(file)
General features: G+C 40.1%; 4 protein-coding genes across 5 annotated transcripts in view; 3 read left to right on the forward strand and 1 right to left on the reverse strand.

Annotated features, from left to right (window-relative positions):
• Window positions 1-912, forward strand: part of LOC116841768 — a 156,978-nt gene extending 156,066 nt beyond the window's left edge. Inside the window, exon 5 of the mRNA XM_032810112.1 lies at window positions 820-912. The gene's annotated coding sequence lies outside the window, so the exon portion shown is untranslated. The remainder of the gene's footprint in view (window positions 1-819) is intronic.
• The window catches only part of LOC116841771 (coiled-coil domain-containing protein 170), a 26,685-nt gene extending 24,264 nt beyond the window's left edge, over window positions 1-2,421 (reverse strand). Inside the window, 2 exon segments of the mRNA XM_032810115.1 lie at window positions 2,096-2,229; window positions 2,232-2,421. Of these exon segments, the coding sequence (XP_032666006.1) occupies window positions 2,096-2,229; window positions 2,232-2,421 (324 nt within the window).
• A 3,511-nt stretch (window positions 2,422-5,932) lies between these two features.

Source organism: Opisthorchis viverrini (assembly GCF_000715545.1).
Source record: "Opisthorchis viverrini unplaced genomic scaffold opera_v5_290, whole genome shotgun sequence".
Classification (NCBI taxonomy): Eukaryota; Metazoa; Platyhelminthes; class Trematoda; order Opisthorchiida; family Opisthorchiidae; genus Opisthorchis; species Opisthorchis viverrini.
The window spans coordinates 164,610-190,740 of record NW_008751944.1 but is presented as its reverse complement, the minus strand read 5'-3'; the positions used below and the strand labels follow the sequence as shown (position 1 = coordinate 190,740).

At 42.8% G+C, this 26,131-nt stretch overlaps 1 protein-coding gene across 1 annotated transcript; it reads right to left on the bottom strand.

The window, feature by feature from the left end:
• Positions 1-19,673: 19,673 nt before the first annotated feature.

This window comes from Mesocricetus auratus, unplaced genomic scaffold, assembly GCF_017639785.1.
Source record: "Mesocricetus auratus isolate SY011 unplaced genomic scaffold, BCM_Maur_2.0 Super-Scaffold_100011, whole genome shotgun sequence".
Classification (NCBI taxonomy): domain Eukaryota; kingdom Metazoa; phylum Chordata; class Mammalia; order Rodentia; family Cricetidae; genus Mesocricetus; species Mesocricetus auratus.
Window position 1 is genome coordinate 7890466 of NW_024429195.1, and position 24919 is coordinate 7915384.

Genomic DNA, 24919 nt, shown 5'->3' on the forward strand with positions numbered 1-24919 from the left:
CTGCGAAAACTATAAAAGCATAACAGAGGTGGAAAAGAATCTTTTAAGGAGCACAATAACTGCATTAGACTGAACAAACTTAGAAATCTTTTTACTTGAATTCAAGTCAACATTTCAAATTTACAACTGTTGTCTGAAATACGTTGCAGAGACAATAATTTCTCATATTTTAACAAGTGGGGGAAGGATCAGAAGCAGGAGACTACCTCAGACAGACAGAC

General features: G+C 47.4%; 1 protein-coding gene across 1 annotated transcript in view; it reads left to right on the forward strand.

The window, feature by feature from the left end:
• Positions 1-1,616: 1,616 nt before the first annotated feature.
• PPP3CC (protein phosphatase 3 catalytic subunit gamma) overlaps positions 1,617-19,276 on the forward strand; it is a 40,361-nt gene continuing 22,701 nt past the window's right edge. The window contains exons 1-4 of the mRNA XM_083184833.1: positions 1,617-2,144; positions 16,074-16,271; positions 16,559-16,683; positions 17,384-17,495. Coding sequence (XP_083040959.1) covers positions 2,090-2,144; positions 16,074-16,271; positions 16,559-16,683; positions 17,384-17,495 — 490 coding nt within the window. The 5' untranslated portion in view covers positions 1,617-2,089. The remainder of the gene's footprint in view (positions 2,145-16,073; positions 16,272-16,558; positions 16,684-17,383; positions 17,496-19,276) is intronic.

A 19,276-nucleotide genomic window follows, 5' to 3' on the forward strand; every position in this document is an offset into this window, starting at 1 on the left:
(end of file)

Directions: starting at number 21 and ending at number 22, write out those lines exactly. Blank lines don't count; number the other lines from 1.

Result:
• Positions 1-1,616: 1,616 nt before the first annotated feature.
• PPP3CC (protein phosphatase 3 catalytic subunit gamma) overlaps positions 1,617-19,276 on the forward strand; it is a 40,361-nt gene continuing 22,701 nt past the window's right edge. The window contains exons 1-4 of the mRNA XM_083184833.1: positions 1,617-2,144; positions 16,074-16,271; positions 16,559-16,683; positions 17,384-17,495. Coding sequence (XP_083040959.1) covers positions 2,090-2,144; positions 16,074-16,271; positions 16,559-16,683; positions 17,384-17,495 — 490 coding nt within the window. The 5' untranslated portion in view covers positions 1,617-2,089. The remainder of the gene's footprint in view (positions 2,145-16,073; positions 16,272-16,558; positions 16,684-17,383; positions 17,496-19,276) is intronic.